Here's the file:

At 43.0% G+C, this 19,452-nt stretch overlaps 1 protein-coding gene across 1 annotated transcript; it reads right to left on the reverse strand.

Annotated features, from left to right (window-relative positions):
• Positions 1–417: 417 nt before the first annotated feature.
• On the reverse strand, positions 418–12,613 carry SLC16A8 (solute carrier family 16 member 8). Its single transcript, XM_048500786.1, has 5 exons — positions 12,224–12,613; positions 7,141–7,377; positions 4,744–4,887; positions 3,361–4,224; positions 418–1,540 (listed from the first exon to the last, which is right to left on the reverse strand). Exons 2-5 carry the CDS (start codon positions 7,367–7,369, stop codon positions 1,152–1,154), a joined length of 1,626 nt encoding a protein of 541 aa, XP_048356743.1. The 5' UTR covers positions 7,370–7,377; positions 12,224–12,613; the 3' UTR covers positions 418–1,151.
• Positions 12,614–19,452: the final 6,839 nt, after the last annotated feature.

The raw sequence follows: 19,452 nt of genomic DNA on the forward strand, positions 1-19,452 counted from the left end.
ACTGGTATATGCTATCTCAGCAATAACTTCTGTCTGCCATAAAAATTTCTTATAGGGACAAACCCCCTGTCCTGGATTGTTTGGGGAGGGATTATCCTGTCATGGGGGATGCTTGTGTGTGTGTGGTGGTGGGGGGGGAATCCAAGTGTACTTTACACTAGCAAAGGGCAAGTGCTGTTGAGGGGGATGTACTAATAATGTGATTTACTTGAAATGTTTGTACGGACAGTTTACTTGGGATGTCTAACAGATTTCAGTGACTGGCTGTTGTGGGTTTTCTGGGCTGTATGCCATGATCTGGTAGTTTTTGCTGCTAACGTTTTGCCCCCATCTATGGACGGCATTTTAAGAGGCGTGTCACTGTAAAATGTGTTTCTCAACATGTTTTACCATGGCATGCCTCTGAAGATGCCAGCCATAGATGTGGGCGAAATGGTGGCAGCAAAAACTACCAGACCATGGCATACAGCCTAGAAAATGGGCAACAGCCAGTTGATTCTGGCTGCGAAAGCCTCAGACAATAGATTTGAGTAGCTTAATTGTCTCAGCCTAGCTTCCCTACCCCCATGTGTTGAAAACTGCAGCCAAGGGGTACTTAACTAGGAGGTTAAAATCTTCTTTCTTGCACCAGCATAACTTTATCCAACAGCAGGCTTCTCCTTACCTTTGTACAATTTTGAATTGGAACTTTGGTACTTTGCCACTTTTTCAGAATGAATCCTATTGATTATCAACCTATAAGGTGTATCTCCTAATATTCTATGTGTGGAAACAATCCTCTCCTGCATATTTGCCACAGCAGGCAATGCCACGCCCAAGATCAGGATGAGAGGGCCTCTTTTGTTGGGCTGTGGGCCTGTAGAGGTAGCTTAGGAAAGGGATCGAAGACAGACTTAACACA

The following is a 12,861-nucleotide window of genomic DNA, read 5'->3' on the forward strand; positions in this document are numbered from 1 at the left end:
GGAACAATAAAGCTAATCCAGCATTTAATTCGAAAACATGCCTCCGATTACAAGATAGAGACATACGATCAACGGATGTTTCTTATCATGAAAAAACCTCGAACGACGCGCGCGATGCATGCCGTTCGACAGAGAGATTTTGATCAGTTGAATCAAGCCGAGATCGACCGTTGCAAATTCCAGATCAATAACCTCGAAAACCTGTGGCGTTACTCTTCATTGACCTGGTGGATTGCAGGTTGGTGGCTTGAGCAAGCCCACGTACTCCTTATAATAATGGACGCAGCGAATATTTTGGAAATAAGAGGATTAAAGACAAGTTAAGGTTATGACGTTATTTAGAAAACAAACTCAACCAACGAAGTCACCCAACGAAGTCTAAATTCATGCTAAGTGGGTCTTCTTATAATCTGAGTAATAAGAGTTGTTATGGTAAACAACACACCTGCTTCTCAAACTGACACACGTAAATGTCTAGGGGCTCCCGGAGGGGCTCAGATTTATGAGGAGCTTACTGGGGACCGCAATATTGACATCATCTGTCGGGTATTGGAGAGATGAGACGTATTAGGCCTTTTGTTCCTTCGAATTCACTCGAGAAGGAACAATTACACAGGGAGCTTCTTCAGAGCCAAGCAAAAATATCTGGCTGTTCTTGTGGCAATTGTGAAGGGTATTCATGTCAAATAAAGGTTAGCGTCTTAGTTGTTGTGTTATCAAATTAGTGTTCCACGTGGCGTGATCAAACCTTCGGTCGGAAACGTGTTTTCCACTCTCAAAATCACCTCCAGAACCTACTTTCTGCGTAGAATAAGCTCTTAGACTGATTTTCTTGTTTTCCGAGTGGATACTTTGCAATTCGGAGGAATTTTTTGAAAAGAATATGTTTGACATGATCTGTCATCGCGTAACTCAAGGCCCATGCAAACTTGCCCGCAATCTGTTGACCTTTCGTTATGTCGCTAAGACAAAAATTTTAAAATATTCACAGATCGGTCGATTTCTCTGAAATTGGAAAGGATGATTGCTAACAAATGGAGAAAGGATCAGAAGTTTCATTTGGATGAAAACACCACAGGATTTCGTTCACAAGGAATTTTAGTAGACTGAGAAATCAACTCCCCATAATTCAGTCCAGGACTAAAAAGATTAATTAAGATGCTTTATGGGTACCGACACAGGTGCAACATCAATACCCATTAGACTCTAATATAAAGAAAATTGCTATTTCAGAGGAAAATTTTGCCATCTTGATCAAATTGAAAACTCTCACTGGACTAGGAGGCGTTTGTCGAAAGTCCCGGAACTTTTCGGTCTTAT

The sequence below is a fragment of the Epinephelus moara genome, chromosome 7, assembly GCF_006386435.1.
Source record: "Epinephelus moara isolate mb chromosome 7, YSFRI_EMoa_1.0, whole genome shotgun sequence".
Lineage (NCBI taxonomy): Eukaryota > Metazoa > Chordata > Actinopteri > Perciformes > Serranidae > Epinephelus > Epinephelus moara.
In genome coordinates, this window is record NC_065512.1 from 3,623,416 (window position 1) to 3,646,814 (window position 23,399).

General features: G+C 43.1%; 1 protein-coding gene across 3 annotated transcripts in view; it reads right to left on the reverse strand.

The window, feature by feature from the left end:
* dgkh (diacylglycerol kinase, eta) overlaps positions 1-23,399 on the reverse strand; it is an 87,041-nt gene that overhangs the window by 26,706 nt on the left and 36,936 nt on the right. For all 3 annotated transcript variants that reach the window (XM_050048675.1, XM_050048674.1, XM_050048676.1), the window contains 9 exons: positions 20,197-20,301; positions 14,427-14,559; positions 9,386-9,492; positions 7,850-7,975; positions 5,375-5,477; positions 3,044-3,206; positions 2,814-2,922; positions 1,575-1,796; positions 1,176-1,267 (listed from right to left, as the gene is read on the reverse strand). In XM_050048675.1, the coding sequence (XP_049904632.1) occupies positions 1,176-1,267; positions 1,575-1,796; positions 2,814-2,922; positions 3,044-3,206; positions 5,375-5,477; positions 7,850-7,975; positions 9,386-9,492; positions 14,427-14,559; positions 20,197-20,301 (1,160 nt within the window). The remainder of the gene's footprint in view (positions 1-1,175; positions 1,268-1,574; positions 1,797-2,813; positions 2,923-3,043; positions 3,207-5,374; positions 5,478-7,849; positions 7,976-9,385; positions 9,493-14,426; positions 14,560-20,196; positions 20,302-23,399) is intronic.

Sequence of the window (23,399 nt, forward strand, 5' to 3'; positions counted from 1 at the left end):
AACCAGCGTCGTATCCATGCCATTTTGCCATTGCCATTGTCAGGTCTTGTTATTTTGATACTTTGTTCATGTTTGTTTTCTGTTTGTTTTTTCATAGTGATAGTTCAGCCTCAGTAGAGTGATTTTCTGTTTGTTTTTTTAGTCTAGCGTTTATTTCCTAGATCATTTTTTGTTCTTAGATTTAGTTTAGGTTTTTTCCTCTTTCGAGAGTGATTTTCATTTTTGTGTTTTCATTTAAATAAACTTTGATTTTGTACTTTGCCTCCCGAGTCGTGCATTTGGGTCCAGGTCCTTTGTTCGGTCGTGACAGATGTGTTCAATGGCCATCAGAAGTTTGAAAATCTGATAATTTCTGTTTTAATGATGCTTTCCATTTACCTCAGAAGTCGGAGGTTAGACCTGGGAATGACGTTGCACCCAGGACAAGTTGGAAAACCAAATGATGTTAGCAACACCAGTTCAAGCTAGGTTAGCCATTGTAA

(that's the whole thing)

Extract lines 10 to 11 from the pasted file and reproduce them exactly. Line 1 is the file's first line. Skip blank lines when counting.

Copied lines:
The sequence below is a fragment of the Epinephelus moara genome, chromosome 7, assembly GCF_006386435.1.
Source record: "Epinephelus moara isolate mb chromosome 7, YSFRI_EMoa_1.0, whole genome shotgun sequence".